Hopefully, you enjoyed these easy mattress cover cleaning tips. If you liked learning about cleaning mattress covers, remember to share how to wash a mattress cover, protector, and mattress topper with friends and family on Facebook and Pinterest.

How to Wash a Mattress –>

Consideringthat the average person spends roughly a third of their lives sleeping, mattress cleaning is a necessary ritual. Although admittedly awkward and time-consuming, following this step-by-step procedure can make the task less daunting.

General Cleaning

What you will need:

  • Vacuum with upholstery attachment
  • Cold Water
  • Sponge
  • Mild DRY Laundry detergent
  • Upholstery shampoo
  • Electric fans (optional)
  • Shop vac (optional)

The Cleaning Process:

  1. Move your mattress away from walls, furniture, etc. and make sure it is accessible from all sides.
  2. Using the upholstery attachment, vacuum the mattress thoroughly on BOTH sides. Some vacuums have attachments specially designed for mattress cleaning which are especially effective in removing dust and other particles because of their vibrating action.
  3. Next, you want to tackle any soiled or stained areas.
  4. Mix about 1 tablespoon of laundry detergent with about 1 quart of cold water and mix vigorously to form thick suds (a hand-whisk may help in this regard).
  5. Wet sponge with cleaning solution (using plenty of suds) and rub soiled areas in a firm, circular motion until stain disappears, rewetting sponge as necessary (for stubborn stains, see cleaning methods listed below). Be aware that this method will only work for superficial (surface) stains, and that if the stain has soaked into the mattress padding, it may be impossible to remove entirely.
  6. To remove general dirt and grime from the mattress, apply upholstery shampoo to the mattress as per the manufacturer’s direction. (NOTE: Always test a small, inconspicuous area of the mattress first to make sure the fabric can tolerate the cleaner without damage). Remember to clean both sides of the mattress.
  7. Mattress will be damp after cleaning. Allow to dry completely before using. The mattress can be allowed to air dry in a warm location. Placing a couple of fans around the mattress may hasten the drying process. As an alternative, a shop vac can be used to pull excess moisture from the mattress.
  8. When mattress is completely dry, vacuum again to remove any residue

Removing Mattress Stains

Some stains are more stubborn in nature, and are therefore harder to remove. Try these methods to treat stubborn stains, such as urine, vomit and sweat.

What you may need:

  • Spray bottle
  • Distilled White Vinegar
  • Baking Soda
  • Boric Acid (i.e. Borax)
  • Hydrogen Peroxide
  • Enzymatic Pet Stain remover
  • Sponge or cloth

Removal Process:

  1. Using a spray bottle, spray the stain with distilled white vinegar, and allow to set for approximately 5 minutes.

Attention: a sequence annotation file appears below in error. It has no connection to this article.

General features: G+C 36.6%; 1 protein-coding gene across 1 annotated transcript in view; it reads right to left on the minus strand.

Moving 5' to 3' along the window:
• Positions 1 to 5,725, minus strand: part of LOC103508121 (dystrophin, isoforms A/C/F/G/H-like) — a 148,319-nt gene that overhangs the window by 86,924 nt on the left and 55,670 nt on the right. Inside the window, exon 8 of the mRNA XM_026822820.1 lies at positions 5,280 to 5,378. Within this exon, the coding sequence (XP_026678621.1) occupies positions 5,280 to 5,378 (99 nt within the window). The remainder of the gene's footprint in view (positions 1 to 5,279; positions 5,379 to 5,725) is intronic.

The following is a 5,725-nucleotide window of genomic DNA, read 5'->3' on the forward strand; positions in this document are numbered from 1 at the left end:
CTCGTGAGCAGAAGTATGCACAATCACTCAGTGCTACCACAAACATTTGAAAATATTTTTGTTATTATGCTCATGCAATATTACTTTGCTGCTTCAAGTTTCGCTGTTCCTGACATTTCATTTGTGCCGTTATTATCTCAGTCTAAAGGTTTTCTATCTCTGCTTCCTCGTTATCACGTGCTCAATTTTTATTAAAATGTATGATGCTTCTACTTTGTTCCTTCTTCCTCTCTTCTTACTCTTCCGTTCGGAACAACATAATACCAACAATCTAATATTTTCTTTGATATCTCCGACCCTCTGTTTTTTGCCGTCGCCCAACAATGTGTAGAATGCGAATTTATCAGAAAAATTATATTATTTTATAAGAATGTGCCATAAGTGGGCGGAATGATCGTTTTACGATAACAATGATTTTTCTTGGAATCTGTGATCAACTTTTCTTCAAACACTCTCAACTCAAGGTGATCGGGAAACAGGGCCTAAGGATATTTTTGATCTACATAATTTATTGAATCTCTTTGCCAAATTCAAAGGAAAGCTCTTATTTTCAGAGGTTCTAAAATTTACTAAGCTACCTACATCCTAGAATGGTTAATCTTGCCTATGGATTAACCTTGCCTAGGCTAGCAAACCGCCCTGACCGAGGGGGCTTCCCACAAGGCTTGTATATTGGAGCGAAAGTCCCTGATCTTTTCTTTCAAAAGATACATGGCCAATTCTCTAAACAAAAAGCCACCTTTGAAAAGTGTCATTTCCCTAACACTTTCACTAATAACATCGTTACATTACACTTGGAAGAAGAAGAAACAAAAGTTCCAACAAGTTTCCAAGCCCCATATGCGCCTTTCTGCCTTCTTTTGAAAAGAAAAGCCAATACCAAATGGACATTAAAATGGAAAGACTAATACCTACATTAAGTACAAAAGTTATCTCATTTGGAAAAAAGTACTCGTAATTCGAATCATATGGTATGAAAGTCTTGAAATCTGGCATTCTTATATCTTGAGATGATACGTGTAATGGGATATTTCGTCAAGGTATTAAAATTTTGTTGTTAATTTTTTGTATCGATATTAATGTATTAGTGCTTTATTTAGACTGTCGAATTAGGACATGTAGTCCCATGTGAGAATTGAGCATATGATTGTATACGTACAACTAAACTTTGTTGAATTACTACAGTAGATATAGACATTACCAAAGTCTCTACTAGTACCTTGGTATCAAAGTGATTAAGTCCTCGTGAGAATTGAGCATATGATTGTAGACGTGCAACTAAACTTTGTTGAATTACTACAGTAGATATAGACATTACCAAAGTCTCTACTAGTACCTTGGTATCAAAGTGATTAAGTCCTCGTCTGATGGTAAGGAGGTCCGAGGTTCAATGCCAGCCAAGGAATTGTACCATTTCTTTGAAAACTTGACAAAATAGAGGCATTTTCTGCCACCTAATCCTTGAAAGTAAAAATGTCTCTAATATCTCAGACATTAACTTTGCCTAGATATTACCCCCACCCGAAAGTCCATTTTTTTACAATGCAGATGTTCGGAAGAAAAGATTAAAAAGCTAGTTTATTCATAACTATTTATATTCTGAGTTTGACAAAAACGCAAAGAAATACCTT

2. Sprinkle on baking soda (enough to cover the vinegar spot), and leave on until the fizzing stops and the spot is dry.
  3. Blot the area and vacuum up the baking soda. Hopefully the spot will be gone.
  4. If not, dampen the spot with plain water and sprinkle with dry boric acid (20 Mule Team Borax, usually found in the laundry aisle of the grocery store).
  5. Blot the spot with a sponge or cloth in circular motion until the stain disappears.
  6. Wipe dry and vacuum the area to remove residue
  7. If the stain still remains, dampen a sponge or cloth with hydrogen peroxide and blot the stain in a circular motion (NOTE: hydrogen peroxide can have a bleaching effect, so test a small, inconspicuous area first to make sure it will not damage the fabric of the mattress).
  8. If stain still remains, spray the stain with an enzymatic pet stain remover (such as Petzyme™, available at most pet stores), and let set for 15 minutes. Wipe area with a damp cloth and vacuum when dry.
  9. If these methods fail, you may consider contacting a mattress cleaning professional. Also, check with your mattress retailer as they may carry products specifically designed to assist with stain removal for your particular mattress.

NOTE:For stains that have soaked into the mattress padding, for health and sanitary reasons (i.e. bacteria can continue to grow inside the padding even after the surface stain is gone), it may be necessary to replace to mattress.

Removing Mattress Odors

Odors from stains (especially urine or vomit) and from the air (such as cigarette smoke) can linger in a mattress. To remove odors, try any one (or more) of the following methods:

  • Sprinkle the entire mattress with baking soda, and allow to set overnight. Vacuum thoroughly.
  • Using a citrus-based cleaning product, spray the mattress lightly and allow to dry. Vacuum thoroughly.
  • Using a spray bottle, spray the mattress down with a mixture of ½ water, ½ white distilled vinegar, and allow to dry completely. NOTE: While the initial odor may be gone, the mattress will have a slight vinegar smell to it, which should fade in a couple of days.
  • Try a commercially available product such as Febreze (Proctor & Gamble) or FreshCare(Clorox), which are often effective at eliminating or reducing odors.

Additional Hints and Tips

  1. To extend the life of your mattress, it should be flipped and rotated (bottom to top) every six months. NOTE: If your mattress is a pillow top, it should not be flipped, but it can be rotated.
  2. To prevent stains and keep your mattress clean and fresh longer, change your sheets often and vacuum your mattress regularly.
  3. Before cleaning, always check the manufacturer’s tags on your mattress for additional cleaning tips, and make sure to follow all warnings and cautions on the tag to avoid damage to your mattress.